Shostakovich: Symphony No. 11 (The Year 1905)

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COMPOSERS: Shostakovich
WORKS: Symphony No. 11 (The Year 1905)
PERFORMER: Vienna SO/Eliahu Inbal
Previn’s earlier EMI version of the Eighth with the LSO, though presently unavailable on CD, is still regarded as one of the benchmarks by which other Western performances of this wartime masterpiece must be judged. Not surprisingly, his 1992 remake covers similar interpretative ground, but with the added benefits of superior engineering. It’s a performance of great architectural strength – there’s an awesome control of pace and intensity throughout the long first movement, and Previn’s surefooted conception of the emotionally equivocal finale is deeply impressive. If the central fast movements lack the kind of venom one associates with Mravinsky, they are nonetheless gripping. But perhaps the most extraordinary playing of all occurs in the Largo’s passacaglia, where the frozen stillness of the sustained pianissimo sends shivers down the spine.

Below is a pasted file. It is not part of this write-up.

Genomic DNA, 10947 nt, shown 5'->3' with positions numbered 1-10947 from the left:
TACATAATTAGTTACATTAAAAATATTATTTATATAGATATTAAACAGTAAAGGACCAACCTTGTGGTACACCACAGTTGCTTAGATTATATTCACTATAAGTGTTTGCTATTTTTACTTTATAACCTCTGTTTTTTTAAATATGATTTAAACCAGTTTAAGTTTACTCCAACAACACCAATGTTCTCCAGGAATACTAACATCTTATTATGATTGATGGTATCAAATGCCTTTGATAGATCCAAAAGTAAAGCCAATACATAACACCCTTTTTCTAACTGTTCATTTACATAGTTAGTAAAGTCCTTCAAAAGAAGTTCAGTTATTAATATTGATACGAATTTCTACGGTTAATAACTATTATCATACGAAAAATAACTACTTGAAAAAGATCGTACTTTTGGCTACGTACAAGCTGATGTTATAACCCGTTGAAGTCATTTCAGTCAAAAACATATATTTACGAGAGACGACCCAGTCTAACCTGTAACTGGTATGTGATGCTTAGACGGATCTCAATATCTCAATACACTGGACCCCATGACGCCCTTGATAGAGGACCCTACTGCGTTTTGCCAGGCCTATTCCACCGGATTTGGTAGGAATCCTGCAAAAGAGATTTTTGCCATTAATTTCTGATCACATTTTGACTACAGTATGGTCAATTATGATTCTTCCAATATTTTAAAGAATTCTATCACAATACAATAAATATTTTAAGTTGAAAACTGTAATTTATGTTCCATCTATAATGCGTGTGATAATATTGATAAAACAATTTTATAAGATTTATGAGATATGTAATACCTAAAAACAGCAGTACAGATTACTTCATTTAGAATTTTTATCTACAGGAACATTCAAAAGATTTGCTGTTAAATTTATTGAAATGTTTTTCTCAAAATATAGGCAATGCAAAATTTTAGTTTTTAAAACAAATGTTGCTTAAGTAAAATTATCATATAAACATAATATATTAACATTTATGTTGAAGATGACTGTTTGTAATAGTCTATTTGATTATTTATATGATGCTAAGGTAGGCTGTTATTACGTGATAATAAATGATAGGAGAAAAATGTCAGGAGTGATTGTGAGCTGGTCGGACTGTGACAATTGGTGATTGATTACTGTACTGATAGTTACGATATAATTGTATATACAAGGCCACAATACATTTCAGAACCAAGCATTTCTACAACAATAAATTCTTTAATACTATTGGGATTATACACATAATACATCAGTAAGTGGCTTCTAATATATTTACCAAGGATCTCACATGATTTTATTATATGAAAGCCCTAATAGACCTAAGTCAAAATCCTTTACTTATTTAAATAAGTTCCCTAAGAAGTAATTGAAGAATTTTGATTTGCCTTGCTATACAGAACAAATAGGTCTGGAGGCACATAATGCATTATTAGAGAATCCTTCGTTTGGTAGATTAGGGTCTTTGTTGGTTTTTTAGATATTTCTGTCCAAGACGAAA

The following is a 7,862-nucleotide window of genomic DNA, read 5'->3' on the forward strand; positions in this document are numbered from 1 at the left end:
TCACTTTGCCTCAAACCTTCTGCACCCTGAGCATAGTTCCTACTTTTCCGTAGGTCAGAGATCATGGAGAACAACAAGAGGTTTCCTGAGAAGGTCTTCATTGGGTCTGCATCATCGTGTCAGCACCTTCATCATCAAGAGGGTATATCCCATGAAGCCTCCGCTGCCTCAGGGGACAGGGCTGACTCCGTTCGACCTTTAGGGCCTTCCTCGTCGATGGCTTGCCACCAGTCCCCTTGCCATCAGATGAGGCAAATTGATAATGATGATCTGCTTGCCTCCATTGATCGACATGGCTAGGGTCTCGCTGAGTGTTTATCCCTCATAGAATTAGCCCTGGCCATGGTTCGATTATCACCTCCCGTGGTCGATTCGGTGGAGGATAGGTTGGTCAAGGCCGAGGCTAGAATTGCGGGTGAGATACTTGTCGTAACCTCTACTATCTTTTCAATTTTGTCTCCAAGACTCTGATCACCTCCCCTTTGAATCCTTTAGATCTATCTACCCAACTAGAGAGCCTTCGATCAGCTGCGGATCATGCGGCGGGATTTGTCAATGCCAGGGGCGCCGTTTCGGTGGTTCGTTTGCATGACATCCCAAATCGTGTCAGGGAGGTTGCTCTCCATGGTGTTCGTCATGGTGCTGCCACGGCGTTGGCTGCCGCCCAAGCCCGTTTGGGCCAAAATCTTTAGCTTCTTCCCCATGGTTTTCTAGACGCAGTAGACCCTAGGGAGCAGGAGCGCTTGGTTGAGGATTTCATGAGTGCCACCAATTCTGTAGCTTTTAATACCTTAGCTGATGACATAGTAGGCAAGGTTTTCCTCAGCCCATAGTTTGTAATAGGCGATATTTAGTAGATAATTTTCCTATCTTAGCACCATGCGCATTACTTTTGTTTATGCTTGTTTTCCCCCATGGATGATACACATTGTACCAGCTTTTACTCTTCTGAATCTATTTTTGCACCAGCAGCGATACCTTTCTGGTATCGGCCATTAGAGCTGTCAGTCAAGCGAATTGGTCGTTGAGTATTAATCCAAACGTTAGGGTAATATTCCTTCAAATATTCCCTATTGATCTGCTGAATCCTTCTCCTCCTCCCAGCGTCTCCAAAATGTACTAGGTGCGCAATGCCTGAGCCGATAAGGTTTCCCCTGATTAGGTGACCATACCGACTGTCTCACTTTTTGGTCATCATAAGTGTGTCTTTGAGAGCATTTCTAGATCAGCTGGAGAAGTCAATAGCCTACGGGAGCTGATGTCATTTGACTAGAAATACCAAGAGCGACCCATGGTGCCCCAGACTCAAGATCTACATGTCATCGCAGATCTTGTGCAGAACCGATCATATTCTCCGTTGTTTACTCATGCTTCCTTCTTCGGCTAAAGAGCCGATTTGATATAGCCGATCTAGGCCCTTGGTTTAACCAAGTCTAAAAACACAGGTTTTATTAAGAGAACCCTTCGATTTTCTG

A similarly bleak landscape opens the Eleventh Symphony, but while Inbal secures wonderfully refined playing from the Vienna Symphony, there’s little sense of uneasy calm, and the movement as a whole sounds unnecessarily long-winded. Later, Inbal manages to exert a more urgent grip on proceedings, and there’s some forceful articulation in ‘The Tocsin’. But as a whole, this rather emollient performance doesn’t make out the best case for what remains a problematic work. Erik Levi